A briefing paper by the National Employment Law Project in the U.S. argues that retrofitting, especially in the commercial real estate industry (CRE), is a textbook example of the concept of the “triple bottom line”: profit, people and planet. The paper summarizes earlier reports on the job creation potential of retrofitting (see links below), discusses energy efficiency standards and financing arrangements, and finally focuses on a call for policies and practices to promote decent jobs, such as the retrofitting initiatives in Milwaukee, Los Angeles, and Seattle.
Rebuilding Our Way to a Sustainable Recovery: Making Commercial Building Retrofit Jobs into Quality Jobs for Our Communities, available at the National Employment Law Project website at: http://www.nelp.org/page/-/Job_Creation/CRE_Retrofits_Issue_Brief.pdf?nocdn=1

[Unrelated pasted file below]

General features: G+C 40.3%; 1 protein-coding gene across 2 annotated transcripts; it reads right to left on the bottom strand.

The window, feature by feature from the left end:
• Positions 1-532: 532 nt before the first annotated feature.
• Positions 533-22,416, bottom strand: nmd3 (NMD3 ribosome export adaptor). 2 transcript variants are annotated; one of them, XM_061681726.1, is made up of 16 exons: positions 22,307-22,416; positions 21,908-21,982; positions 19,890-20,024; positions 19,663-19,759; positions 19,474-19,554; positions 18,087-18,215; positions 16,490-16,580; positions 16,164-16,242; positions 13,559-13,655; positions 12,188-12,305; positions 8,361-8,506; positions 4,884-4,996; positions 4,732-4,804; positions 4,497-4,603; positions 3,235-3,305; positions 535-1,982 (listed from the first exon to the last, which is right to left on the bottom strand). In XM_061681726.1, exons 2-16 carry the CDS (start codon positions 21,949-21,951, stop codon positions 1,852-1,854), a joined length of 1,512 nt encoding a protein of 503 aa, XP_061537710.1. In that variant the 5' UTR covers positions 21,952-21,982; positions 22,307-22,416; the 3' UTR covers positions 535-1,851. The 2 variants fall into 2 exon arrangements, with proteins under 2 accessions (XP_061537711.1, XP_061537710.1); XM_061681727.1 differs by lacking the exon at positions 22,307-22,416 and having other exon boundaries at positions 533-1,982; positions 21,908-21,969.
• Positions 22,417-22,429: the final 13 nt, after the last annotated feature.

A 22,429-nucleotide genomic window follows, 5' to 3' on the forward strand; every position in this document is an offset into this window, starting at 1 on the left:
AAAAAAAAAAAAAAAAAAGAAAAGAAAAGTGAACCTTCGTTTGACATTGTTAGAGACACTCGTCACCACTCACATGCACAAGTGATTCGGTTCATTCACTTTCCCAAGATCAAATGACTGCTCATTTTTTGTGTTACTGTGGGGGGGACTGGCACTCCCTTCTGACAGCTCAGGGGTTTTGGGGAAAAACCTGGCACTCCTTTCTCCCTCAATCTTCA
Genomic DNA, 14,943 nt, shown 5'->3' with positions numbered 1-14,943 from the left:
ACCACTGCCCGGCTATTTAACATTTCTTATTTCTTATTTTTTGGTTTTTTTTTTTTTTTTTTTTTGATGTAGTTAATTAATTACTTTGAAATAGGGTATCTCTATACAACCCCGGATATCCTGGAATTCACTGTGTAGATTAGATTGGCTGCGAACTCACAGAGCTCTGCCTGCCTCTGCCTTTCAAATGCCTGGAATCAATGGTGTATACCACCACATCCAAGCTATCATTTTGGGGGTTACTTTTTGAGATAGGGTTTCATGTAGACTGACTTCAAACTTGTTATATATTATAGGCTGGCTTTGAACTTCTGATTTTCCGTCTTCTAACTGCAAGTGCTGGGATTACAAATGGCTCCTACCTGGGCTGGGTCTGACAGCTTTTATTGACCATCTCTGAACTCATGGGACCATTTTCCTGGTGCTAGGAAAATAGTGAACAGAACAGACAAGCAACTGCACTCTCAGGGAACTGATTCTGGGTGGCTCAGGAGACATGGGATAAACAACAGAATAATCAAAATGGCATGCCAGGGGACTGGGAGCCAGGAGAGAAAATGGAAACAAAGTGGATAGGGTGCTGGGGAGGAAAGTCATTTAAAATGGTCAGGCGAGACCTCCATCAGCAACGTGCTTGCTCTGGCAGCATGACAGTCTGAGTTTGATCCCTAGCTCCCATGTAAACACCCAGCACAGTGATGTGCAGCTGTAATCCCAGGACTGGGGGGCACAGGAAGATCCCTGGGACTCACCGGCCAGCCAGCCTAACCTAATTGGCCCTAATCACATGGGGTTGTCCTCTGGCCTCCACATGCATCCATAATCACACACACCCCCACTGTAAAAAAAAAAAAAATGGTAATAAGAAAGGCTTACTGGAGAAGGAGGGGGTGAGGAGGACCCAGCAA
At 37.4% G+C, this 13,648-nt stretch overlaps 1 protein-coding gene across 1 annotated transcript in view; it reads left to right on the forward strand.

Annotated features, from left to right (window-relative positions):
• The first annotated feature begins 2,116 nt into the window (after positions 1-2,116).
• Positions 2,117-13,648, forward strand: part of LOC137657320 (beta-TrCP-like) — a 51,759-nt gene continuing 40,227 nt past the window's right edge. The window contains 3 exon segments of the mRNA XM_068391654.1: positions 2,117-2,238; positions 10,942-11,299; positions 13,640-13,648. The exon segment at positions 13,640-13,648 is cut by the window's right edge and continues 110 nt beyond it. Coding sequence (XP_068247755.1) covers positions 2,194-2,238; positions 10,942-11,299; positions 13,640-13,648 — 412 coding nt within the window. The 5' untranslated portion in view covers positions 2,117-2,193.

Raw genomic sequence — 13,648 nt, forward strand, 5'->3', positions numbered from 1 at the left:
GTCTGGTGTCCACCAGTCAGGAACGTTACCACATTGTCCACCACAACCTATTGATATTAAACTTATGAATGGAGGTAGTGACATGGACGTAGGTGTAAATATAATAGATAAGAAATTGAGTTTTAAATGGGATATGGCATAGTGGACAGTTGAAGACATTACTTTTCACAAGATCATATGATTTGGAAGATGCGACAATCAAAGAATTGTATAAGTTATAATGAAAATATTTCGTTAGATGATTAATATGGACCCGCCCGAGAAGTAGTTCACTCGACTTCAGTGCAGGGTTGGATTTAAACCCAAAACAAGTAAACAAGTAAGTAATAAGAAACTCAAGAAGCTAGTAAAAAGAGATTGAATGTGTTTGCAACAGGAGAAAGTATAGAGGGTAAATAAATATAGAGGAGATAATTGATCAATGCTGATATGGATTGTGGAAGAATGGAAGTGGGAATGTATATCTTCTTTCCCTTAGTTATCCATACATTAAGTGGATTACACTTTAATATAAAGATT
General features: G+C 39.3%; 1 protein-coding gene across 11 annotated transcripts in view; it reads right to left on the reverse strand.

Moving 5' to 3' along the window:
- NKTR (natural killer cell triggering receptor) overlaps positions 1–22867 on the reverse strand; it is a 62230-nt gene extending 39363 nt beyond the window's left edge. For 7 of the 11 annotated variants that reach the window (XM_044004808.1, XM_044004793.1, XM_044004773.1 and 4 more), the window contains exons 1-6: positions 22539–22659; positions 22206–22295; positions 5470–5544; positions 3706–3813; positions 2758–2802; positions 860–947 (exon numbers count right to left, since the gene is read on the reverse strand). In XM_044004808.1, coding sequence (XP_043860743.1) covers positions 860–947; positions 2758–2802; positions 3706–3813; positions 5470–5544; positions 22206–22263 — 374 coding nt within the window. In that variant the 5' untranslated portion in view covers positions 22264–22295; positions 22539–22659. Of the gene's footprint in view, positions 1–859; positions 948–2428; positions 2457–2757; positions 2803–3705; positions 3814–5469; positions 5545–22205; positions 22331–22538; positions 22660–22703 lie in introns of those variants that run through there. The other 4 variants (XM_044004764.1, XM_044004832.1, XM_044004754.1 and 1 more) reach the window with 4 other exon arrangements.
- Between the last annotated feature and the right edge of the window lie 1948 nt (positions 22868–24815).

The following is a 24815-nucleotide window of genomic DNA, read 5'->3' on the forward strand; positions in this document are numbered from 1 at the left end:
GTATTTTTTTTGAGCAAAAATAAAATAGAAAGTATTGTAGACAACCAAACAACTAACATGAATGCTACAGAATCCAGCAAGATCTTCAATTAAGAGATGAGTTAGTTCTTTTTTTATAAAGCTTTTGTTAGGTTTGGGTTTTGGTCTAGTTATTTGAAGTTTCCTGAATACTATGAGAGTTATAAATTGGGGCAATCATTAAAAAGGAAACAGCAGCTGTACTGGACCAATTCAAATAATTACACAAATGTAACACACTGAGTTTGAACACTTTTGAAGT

A New Retrofit Industry: An analysis of the job creation potential of tax incentives for energy efficiency in commercial buildings and other components of the Better Buildings Initiative (June 2011) at the U.S. Green Building Council website at: http://www.usgbc.org/ShowFile.aspx?DocumentID=9531 and Analysis of Job Creation and Energy Cost Savings From Building Energy Rating and Disclosure Policy (2012) available at the Institute for Market Transformation website at: http://www.imt.org/uploads/resources/files/Analysis_Job_Creation.pdf.
The City of Seattle’s Community High Road Agreement: Good Faith Stakeholder Engagement and Empowerment at: http://www.communitypowerworks.org/wp-content/uploads/2010/10/CPW-HRA-Case-Study.pdf